The tunnelling machine set to begin beneath the Commons Car Park

Work has started on the first of two tunnels in Market Harborough as part of a £1.5 million project to reduce the risk of surface water flooding in Coventry Road.

The Anglian Water scheme began in November and has already seen a six metre deep ‘drill pit’ dug in the Commons Car Park to allow this next phase to take place.

Yesterday a manned tunnelling machine was lowered into the drill pit and began its 100 metre journey through the car park, under the town square and to the junction of Coventry Road. This tunnel will make space for a brand new surface water sewer pipe, which will be laid behind the tunnelling machine as it travels.

Antony Innes, from Anglian Water, said: “Work is progressing well and on course to be completed in the spring as planned, despite the short delay initially starting work.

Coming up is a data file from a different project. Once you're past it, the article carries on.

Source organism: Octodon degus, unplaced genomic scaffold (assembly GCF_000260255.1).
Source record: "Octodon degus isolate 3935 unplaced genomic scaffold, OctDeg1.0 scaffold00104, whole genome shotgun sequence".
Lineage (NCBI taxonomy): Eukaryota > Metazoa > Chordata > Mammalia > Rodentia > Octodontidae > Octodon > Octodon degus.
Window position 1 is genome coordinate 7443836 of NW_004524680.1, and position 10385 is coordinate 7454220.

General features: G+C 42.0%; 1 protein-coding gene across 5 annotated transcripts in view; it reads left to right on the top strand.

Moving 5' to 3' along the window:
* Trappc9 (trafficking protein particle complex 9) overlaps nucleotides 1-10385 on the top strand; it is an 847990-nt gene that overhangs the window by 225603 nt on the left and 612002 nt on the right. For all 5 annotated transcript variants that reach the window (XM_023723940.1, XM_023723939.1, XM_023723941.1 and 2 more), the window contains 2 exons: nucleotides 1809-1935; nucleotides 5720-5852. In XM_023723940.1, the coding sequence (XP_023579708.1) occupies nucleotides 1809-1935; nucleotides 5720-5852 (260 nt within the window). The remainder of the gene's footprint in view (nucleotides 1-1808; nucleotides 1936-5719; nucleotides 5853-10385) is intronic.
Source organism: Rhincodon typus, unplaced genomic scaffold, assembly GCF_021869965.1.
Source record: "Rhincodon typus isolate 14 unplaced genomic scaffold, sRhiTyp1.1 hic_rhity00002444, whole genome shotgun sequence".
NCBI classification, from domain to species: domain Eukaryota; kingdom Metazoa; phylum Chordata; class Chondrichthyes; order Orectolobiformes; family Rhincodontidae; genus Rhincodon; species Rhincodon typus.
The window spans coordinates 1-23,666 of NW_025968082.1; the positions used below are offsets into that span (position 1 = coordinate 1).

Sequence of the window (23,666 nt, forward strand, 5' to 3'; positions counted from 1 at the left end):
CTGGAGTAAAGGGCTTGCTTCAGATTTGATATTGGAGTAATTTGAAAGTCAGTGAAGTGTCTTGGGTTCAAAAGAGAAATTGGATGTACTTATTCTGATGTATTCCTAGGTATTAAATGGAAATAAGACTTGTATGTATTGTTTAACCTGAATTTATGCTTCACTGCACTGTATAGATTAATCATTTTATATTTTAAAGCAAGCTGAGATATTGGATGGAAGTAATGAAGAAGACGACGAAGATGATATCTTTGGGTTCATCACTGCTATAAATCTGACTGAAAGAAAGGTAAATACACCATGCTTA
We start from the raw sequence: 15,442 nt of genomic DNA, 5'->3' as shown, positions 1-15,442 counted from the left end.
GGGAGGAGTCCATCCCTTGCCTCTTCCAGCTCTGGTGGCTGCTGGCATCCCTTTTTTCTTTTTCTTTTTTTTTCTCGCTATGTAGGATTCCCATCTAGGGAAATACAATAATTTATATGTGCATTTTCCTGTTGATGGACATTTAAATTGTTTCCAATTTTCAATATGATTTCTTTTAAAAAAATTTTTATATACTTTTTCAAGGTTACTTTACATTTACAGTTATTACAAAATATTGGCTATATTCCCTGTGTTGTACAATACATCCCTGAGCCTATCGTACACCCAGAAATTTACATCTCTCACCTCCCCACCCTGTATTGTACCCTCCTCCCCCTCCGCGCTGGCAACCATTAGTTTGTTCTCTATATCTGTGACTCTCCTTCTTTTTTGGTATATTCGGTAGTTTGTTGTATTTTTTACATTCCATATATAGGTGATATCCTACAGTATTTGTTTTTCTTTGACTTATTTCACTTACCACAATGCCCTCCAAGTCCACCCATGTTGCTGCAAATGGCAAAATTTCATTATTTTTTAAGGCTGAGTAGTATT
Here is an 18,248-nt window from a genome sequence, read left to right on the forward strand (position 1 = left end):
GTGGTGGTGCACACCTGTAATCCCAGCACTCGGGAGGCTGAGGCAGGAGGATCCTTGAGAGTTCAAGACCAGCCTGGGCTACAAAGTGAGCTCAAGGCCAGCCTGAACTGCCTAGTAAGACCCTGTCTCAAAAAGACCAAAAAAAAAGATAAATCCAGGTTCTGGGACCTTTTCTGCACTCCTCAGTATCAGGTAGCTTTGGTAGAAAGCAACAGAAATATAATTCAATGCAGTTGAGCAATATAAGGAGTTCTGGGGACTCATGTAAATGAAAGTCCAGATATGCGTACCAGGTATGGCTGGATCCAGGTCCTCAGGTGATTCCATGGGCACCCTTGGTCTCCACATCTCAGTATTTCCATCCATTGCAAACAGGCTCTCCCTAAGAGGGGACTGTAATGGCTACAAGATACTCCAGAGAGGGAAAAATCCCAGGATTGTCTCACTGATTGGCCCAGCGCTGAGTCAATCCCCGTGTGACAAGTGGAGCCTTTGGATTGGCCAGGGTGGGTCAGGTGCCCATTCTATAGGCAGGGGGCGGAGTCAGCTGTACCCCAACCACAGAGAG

“It’s strange to think that over the next few weeks people in town will be carrying on with their daily lives, while six metres below their feet one of our engineers will be driving a tunnelling machine as the new surface water sewer pipe is built behind it.

“People won’t be able to hear or feel anything, but the machine will be making its way from the car park to the junction of Coventry Road where a ‘reception pit’ will be constructed early in the New Year. This will allow us to connect the new sewer to the rest of the system.”

In January, work will begin in Coventry Road itself as a further 100 metres of new surface water sewer will be constructed to join up with the latest stage of work. Unfortunately, this part of the project will mean Coventry Road is closed for several weeks.

Antony added: “We know work of this nature will be disruptive, which is why we’ve worked with Harborough District Council, the Highways authority and business representatives in the town to meticulously plan the work and minimise disruption.

“Hopefully, residents and businesses will understand the importance of the scheme, and that the long term benefits will far outweigh the disruption.”